Regionalized Global Energy Scenarios Meeting Stringent Climate Targets - cost effective fuel choices in the transportation sector
Conference contribution, 2003
The aim of this study is to analyze the world's future energy supply, in general, and cost-effective fuel choices in the transportation sector, in particular, under stringent CO2 abatement targets. The analysis is carried out with the help of a global energy systems model GET-R 1.0, developed specifically for this project. It is a linear programming model and it has three end-use sectors: electricity, heat and transportation fuel. It is set up to generate the energy supply mix that would meet exogenously given
energy demands at the lowest global energy system cost. We have chosen an upper limit on CO2 emissions corresponding to an atmospheric CO2 concentration target of 400 ppm, by the year 2100. We find that it is cost-effective to carry out the transition from gasoline/diesel in the middle of the century and that hydrogen becomes the most cost-efficient fuel in the long run. Within the electricity production sector all renewable energy sources show a pattern of increasing contributions during the century and solar produced hydrogen will dominate by year 2100. Biomass is the dominant fuel in the heat sector. Scenarios are also presented which show the effects of different way of regionalizing the model. Here significant changes may occur, in particular when it comes to the where solar hydrogen is being produced. Further, we compare our results with those generated using a globally aggregated version of the model. We find that the regionalization only marginally affects the general pattern.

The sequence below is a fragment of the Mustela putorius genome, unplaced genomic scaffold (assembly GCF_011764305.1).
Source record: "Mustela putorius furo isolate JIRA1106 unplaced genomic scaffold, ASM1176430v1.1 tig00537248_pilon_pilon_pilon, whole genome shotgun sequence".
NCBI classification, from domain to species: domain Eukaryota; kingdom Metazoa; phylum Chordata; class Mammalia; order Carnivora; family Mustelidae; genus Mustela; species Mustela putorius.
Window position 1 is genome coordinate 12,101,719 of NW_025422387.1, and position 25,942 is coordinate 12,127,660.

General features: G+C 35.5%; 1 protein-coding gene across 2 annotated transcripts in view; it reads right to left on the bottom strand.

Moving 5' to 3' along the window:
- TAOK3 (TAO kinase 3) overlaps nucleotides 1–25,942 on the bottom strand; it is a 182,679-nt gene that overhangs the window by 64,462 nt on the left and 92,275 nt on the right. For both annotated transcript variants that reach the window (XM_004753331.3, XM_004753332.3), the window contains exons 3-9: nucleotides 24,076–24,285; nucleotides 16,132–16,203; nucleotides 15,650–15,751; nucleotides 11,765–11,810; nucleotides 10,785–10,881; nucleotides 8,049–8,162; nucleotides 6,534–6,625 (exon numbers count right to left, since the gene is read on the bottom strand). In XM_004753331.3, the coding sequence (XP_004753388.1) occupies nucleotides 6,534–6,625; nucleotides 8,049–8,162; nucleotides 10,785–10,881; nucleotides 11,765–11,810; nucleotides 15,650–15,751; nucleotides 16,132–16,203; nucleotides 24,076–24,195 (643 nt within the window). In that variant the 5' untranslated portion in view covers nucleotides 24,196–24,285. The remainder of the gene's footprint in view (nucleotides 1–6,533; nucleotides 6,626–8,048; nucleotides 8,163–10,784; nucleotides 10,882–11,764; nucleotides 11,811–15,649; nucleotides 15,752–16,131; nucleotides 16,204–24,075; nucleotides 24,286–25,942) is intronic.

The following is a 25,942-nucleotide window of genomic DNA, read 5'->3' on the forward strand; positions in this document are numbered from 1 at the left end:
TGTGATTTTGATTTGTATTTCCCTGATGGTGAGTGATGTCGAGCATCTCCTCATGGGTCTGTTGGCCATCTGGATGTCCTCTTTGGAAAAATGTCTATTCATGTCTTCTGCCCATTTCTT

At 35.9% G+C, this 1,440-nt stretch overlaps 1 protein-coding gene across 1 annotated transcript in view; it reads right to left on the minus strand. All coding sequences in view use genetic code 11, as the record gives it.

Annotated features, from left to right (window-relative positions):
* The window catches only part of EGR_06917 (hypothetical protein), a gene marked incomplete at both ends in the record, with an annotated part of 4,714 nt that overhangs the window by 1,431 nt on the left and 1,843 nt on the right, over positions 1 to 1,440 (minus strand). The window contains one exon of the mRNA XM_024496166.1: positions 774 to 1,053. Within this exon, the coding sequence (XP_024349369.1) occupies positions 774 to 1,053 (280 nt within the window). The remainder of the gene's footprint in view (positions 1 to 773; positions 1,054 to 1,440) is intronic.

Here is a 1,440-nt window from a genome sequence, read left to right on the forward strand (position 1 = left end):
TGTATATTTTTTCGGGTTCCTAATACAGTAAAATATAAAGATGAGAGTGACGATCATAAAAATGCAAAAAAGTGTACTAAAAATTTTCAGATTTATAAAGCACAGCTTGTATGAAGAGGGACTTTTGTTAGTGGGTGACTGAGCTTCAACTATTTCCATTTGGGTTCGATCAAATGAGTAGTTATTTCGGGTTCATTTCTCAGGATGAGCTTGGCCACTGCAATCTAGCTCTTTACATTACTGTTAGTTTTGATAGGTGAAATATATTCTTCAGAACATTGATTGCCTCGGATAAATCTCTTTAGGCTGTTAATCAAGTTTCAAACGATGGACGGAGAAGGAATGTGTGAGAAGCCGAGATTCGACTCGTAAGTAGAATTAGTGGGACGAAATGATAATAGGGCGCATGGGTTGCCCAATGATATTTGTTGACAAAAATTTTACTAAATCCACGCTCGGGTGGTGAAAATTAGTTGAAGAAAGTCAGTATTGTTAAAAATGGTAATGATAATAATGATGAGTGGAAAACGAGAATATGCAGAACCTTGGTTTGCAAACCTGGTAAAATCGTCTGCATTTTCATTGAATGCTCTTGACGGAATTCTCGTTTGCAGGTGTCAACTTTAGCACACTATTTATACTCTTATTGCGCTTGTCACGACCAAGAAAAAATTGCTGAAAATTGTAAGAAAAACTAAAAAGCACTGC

global energy system